We won't be silenced. And Hillary Clinton will not be bullied by Trump, who is in lockstep with the NRA and its dangerous "guns everywhere" agenda. While this is a new spin on trying to intimidate a female gun violence prevention champion, it will fail, just as it has failed with Moms Demand Action volunteers across the country. It comes down to this: Our opponents are afraid someone will take away their guns. We are afraid our children will be shot and killed. You tell me who has more fight in them.
Kim, Kourtney and Khloé Kardashian have lunch with gun violence survivors: 'Not one more!'
The Keeping Up With the Kardashians stars joined organizations Moms Demand Action – a grassroots movement of Americans who demand reasonable solutions to address the nation’s culture of gun violence – and Everytown for Gun Safety – a movement of Americans working together to end gun violence and build safer communities – to discuss gun violence and safety.
Gun safety ticket marks new era in national politics
When Senator Kaine takes the convention stage as a candidate for vice president on Wednesday, he’ll speak after Erica Smegielski — an advocate with Everytown for Gun Safety, and the daughter of the principal who was fatally shot at Sandy Hook. Lucy McBath — a spokesperson for Moms Demand Action for Gun Sense in America, and whose son was shot and killed in a dispute over loud music — will already have spoken on Tuesday night.”
Mothers of the Movement to speak at Democratic National Convention
She's the first presidential candidate that I'm aware of that has just said, 'This is a national crisis. It has to be dealt with,'" said Lucia McBath, whose son, Jordan Davis, was shot at a Florida gas station for playing his music too loudly. "Our communities and our families will never be safe unless we deal with gun violence in this country." The mothers -- who also include Geneva Reed-Veal, the mother of Sandra Bland, who died in prison, and Cleopatra Cowley, the mother of Hadiya Pendleton, who was shot in a Chicago park with friends -- will also appear in a campaign video for Clinton that will debut tonight at the DNC.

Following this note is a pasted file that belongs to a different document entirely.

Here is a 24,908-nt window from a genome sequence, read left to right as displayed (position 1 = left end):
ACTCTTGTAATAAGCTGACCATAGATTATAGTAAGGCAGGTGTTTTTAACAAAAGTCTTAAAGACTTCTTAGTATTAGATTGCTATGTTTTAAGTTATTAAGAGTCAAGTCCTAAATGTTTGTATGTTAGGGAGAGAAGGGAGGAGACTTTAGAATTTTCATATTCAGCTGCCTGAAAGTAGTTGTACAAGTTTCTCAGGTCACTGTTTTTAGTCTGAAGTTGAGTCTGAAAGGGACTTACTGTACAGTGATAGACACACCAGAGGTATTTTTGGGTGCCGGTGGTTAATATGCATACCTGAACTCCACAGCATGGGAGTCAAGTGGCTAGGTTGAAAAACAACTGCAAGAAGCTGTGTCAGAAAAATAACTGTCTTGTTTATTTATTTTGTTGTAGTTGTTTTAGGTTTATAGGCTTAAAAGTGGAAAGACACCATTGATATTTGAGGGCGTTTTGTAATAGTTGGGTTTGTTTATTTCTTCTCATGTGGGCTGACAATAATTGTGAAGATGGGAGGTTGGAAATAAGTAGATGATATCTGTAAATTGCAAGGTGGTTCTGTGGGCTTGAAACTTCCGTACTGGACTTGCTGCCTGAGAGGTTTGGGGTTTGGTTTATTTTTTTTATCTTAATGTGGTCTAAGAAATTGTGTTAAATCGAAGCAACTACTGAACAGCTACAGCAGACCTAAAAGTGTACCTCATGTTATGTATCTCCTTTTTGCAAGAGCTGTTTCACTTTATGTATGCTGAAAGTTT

Orlando victim’s parents: Why we’re going to DC one month later
We decided to spend this very sad anniversary urging our elected leaders in Congress to pass common-sense laws that will keep guns out of dangerous hands. We decided to thank leaders like Senator Bill Nelson and Representative Carlos Curbelo for standing up for public safety. We’ll ask Senator Marco Rubio — who as fellow Republicans, we have supported in the past — to stand with our family and put the safety of Floridians ahead of the extremist gun lobby.
Daughter of Sandy Hook victim to protest while Ayotte gives speech
Lafferty said imposing bans on those on the “no-fly list” is a step in the right direction, but it’s not enough. She said she will continue to advocate for gun reform until no one is able to purchase a firearm without first passing a comprehensive background check. “I know that my mom would continue to fight for me, and it’s the very least that I can do for all the other survivors and family members of victims that I’ve met along the way, and for all of the people who don’t even know that gun violence is going to impact their life.
House vote proves gun lobby allies playing same old game
Why try to bring this zombie gun lobby “solution” back to life? It’s an election year. First after the San Bernardino attack and again after Orlando, senators got the chance to go on the record as voting to keep guns out of the hands of suspected terrorists. That’s good politics, of course. Over 80 percent of the public agrees that we should close the so-called “Terror Gap” and not allow terror suspects to buy guns. Not all Terror Gap proposals are created equal, though. Read the letter of the gun lobby’s, and you see it isn’t serious. It’s unworkable. Try to enforce it, and the FBI would find it easier to indict a suspected terrorist than it would be to block a gun purchase. Try to adhere to the legal standard it establishes, and law enforcement would have to show, in court and within 72 hours, that a suspect will actually commit an act of terrorism.